A 10-year-old girl survived an alligator attack in Florida by poking her fingers in the animal's nostrils and prying open its jaws, officials have said.
The young girl's amazing escape was said to have resulted from survival techniques she learned at Gatorland, an alligator adventure park.
The child had been paddling in a designated swimming area of Lake Mary Jane, Orlando, on Saturday afternoon (6 May) in water about two-feet deep when an alligator – nearly nine-foot long – bit her on the leg, local news channel WFTV9 reported.
The girl hit the animal's sensitive nose in a bid to free herself, Florida Fish and Wildlife Conservation Commission said.
When that failed, she reportedly stuck her fingers in the alligator's nostrils and pried open its mouth to release her leg from its grip.
The girl suffered puncture wounds to her knee and thigh and was taken to Nemours Children's Hospital.
She has reportedly since been released from hospital and is being cared for at home. Several members of the girl's family were nearby at the time of the attack.
"To get an animal with the strongest bite on the planet to let go of you is a miracle," Donald Aldarelli, a representative from Gatorland, told WFTV9. "I'm just happy that she heard it here... I'm amazed that she's alive to tell this story."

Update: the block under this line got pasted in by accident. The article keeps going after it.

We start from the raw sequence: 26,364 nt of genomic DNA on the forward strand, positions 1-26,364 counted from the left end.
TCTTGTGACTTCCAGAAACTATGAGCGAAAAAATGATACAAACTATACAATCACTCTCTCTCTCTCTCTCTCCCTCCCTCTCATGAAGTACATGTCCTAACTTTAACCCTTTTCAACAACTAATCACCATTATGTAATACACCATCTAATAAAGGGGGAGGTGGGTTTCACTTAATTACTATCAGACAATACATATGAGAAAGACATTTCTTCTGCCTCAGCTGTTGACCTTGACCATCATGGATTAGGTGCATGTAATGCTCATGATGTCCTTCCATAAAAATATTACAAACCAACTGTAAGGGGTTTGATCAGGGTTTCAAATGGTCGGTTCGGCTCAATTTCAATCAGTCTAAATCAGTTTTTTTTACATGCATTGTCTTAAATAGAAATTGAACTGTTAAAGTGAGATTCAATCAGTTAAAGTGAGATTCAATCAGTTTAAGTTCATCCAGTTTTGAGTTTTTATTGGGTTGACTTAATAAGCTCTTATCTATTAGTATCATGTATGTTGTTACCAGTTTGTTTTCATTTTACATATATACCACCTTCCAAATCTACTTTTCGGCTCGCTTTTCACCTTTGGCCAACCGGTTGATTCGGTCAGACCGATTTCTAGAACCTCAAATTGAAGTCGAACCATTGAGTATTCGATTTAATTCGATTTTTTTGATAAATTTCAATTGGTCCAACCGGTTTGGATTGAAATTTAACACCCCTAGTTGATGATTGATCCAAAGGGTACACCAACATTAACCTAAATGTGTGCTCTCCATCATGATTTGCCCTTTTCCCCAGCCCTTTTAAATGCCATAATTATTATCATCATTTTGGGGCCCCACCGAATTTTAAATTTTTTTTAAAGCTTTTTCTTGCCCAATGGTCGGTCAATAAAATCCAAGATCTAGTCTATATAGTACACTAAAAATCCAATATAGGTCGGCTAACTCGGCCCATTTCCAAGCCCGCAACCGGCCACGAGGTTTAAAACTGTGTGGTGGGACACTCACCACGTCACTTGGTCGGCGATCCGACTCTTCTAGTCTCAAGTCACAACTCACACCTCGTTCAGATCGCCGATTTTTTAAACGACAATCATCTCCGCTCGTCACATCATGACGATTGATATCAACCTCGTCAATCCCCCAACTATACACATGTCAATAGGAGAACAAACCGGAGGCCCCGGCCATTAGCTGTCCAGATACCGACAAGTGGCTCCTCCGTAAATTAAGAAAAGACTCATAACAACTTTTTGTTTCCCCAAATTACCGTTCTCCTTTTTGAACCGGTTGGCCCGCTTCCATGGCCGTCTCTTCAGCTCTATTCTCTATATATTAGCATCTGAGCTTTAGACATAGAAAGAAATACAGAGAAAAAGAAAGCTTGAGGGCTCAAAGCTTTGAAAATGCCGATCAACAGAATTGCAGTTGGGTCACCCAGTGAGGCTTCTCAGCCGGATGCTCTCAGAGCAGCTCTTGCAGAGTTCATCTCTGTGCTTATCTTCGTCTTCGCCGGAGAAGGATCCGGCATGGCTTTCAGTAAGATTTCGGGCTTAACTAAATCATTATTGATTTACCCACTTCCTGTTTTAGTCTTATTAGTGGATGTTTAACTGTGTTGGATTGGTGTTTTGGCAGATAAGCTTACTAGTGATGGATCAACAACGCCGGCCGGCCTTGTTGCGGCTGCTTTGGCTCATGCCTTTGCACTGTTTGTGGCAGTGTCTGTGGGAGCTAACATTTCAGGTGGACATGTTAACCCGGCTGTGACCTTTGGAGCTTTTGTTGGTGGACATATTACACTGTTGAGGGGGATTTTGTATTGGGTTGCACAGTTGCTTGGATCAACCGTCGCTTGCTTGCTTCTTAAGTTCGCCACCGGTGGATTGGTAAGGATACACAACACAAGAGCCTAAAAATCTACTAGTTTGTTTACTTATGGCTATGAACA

Repeating the advice given to the girl, he added: "If you're ever in that position where an alligator were to grab a hold of you – the nose, not the eyes, the nose is the spot you want to go for."
The swimming area in Lake Mary Jane was closed and the alligator responsible for the attack trapped and euthanised, officials said.
An investigation is ongoing into the circumstances of the attack.
Officials say there have been 263 major alligator attacks in the state since 1948, with 24 resulting in fatalities.
Last year, a two-year-old toddler was attacked and killed by an alligator at Disney World's Grand Floridian resort – leading to more alligator warning signs throughout Orange County.
A woman also lost an arm after being mauled in Wekiva Springs in 2015.
"It's one of the things us Floridians just know," Florida Fish and Wildlife Conservation Commission spokesman Chad Weber said. "If there's a body of water, there's likely to be a gator in it."